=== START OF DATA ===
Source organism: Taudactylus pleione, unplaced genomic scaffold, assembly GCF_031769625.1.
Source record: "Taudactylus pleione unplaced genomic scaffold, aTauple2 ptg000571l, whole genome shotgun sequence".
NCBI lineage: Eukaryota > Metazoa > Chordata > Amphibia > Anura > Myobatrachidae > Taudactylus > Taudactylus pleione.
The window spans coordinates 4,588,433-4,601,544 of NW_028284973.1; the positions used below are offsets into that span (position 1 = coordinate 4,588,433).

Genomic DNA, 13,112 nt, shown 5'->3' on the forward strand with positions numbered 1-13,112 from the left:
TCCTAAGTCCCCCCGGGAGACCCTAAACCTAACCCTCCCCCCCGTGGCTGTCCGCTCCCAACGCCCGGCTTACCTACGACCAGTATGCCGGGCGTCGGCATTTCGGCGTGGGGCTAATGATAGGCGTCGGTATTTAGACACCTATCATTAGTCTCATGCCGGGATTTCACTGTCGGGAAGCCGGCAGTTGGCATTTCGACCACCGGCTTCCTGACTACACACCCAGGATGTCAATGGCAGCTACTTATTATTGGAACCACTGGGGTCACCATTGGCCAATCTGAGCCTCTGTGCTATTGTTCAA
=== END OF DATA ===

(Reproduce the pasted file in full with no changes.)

Source organism: Taudactylus pleione, unplaced genomic scaffold, assembly GCF_031769625.1.
Source record: "Taudactylus pleione unplaced genomic scaffold, aTauple2 ptg000571l, whole genome shotgun sequence".
NCBI lineage: Eukaryota > Metazoa > Chordata > Amphibia > Anura > Myobatrachidae > Taudactylus > Taudactylus pleione.
The window spans coordinates 4,588,433-4,601,544 of NW_028284973.1; the positions used below are offsets into that span (position 1 = coordinate 4,588,433).

Genomic DNA, 13,112 nt, shown 5'->3' on the forward strand with positions numbered 1-13,112 from the left:
TCCTAAGTCCCCCCGGGAGACCCTAAACCTAACCCTCCCCCCCGTGGCTGTCCGCTCCCAACGCCCGGCTTACCTACGACCAGTATGCCGGGCGTCGGCATTTCGGCGTGGGGCTAATGATAGGCGTCGGTATTTAGACACCTATCATTAGTCTCATGCCGGGATTTCACTGTCGGGAAGCCGGCAGTTGGCATTTCGACCACCGGCTTCCTGACTACACACCCAGGATGTCAATGGCAGCTACTTATTATTGGAACCACTGGGGTCACCATTGGCCAATCTGAGCCTCTGTGCTATTGTTCAA